Speak you English? – Good English is still important

In today’s workplace, foreign language skills are an absolute must in many industries. And English still tops the list – after all, it is the most spoken language worldwide. In Germany, almost a quarter of all vacancies call for a knowledge of English. In the business world in particular, there is no getting around it.

The degree of fluency expected of applicants, however, is dictated by the area of industry and the kind of position. Sometimes it is enough to be able to read and understand English. But professionals and managers often have to be able to conduct important negotiations in English, or collaborate closely with foreign colleagues.

Which languages you should also consider learning

In addition to English, other languages can be helpful for your career.


French is very useful for Germans with business connections in Europe, especially since the two countries are neighbors and important trading partners.

Furthermore, French is the language of communication in the EU institutions in Brussels, and one of the official languages of international organizations such as NATO and the Red Cross.

Another argument in favor of French is that Africa is becoming an increasingly important trading partner – with French being an official language in many African countries. This also makes it important for jobs in the field of development assistance.


After English, Spanish is the most widely spoken language around the globe. With some ten million Germans spending their vacations in Spanish-speaking locations like the Costa Brava each year, Spanish is very useful for those working in tourism.

Spain is also an important trading partner for Germany – plus Spanish is also the primary language spoken in Latin America.


For German employees, it can also pay to learn Japanese. There are more than 1,000 Japanese companies in Germany. In Japanese technology firms in particular, there are often attractive positions available in international management – but Japanese language skills are often a prerequisite for such jobs.

Other languages

Two further languages that many employers are looking for are Chinese and Arabic, because they are spoken by large numbers of people in countries where German and international companies have business ties.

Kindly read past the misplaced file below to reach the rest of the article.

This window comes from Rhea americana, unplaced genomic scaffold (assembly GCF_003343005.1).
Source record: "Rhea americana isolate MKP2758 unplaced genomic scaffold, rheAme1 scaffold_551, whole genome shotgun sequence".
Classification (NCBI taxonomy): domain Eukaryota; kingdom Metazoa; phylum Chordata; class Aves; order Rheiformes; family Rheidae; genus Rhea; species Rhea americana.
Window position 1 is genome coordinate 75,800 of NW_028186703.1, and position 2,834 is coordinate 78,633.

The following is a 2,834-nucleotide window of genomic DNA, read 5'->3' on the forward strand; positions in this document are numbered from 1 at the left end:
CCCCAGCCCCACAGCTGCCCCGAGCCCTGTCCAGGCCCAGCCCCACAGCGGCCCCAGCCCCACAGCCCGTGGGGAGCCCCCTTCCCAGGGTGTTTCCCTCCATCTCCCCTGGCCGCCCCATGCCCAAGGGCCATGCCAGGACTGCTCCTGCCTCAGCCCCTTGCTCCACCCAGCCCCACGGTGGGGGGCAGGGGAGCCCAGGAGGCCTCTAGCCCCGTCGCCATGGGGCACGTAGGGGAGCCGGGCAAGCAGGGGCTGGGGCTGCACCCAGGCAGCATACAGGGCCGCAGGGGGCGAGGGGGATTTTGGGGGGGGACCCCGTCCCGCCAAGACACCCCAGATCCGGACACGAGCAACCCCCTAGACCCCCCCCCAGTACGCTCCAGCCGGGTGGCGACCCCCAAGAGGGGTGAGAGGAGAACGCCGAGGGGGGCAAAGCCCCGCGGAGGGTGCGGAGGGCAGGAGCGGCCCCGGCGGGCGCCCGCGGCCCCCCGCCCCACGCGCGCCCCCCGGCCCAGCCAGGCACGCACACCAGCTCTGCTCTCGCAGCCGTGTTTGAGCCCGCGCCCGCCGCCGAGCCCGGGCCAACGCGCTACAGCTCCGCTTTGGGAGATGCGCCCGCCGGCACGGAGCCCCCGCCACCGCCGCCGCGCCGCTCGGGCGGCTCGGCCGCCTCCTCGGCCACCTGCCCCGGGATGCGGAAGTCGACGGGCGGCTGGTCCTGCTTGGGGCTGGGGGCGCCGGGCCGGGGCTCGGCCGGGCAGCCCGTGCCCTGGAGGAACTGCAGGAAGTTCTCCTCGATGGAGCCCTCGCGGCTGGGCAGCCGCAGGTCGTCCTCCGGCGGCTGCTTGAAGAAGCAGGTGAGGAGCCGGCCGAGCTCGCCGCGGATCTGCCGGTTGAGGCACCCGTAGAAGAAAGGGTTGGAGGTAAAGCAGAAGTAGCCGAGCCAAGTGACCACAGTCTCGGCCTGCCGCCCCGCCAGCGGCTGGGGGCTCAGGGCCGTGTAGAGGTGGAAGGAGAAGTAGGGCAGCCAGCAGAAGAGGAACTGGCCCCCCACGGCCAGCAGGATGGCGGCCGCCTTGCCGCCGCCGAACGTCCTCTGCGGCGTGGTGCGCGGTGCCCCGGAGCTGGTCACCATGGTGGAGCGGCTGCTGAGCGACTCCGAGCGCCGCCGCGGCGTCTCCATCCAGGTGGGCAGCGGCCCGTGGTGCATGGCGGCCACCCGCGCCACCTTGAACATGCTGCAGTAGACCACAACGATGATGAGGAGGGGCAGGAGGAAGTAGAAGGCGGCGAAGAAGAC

China is Germany’s fourth-largest trading partner, for example, and many products exported by the automotive and electronics industries find their way to the “Middle Kingdom” each year.

So there is no way to answer “What language should I learn?” in a way that applies to everyone. It will depend on the industry and the company you work for.

But generally speaking, the more languages you master, the better!


Language training in companies – which method really works?

In the workplace of today, language skills are not just desirable for individual employees who would like to gain an edge in the job market. Companies also understand the importance of foreign language skills. After all, not only must they be able to compete in domestic markets these days, but internationally as well. And clumsy communication can cause a lucrative deal to go up in smoke. 

So it is indeed in the interest of companies to make sure their employees have the right language skills for the international marketplace.

Language learning methods

A wide range of learning methods are available to employers looking to boost the effectiveness of their foreign language communications. Given this diversity, it can sometimes be difficult for HR managers to determine which method is most suitable for their company’s needs. To help you select one that is right for you, we offer the following overview of the most important methods.